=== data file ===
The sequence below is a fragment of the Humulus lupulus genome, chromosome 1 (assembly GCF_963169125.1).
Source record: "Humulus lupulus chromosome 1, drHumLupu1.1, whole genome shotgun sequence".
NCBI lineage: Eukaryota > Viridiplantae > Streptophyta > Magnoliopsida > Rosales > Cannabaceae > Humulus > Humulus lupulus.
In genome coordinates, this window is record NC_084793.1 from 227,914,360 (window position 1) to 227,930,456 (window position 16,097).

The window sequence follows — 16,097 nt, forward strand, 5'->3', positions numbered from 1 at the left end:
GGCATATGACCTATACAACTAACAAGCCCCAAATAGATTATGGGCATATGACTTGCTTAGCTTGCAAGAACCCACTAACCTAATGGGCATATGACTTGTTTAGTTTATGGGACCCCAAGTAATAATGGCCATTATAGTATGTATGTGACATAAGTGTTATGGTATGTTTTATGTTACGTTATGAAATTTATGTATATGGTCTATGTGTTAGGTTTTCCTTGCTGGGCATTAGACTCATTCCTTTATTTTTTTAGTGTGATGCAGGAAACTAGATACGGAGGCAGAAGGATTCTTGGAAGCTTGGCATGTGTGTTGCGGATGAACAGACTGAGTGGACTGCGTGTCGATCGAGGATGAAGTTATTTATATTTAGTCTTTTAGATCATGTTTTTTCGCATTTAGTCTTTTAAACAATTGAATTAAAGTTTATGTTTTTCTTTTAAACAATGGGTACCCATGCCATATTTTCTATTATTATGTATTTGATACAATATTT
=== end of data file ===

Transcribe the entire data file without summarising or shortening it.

The sequence below is a fragment of the Humulus lupulus genome, chromosome 1 (assembly GCF_963169125.1).
Source record: "Humulus lupulus chromosome 1, drHumLupu1.1, whole genome shotgun sequence".
NCBI lineage: Eukaryota > Viridiplantae > Streptophyta > Magnoliopsida > Rosales > Cannabaceae > Humulus > Humulus lupulus.
In genome coordinates, this window is record NC_084793.1 from 227,914,360 (window position 1) to 227,930,456 (window position 16,097).

The window sequence follows — 16,097 nt, forward strand, 5'->3', positions numbered from 1 at the left end:
GGCATATGACCTATACAACTAACAAGCCCCAAATAGATTATGGGCATATGACTTGCTTAGCTTGCAAGAACCCACTAACCTAATGGGCATATGACTTGTTTAGTTTATGGGACCCCAAGTAATAATGGCCATTATAGTATGTATGTGACATAAGTGTTATGGTATGTTTTATGTTACGTTATGAAATTTATGTATATGGTCTATGTGTTAGGTTTTCCTTGCTGGGCATTAGACTCATTCCTTTATTTTTTTAGTGTGATGCAGGAAACTAGATACGGAGGCAGAAGGATTCTTGGAAGCTTGGCATGTGTGTTGCGGATGAACAGACTGAGTGGACTGCGTGTCGATCGAGGATGAAGTTATTTATATTTAGTCTTTTAGATCATGTTTTTTCGCATTTAGTCTTTTAAACAATTGAATTAAAGTTTATGTTTTTCTTTTAAACAATGGGTACCCATGCCATATTTTCTATTATTATGTATTTGATACAATATTT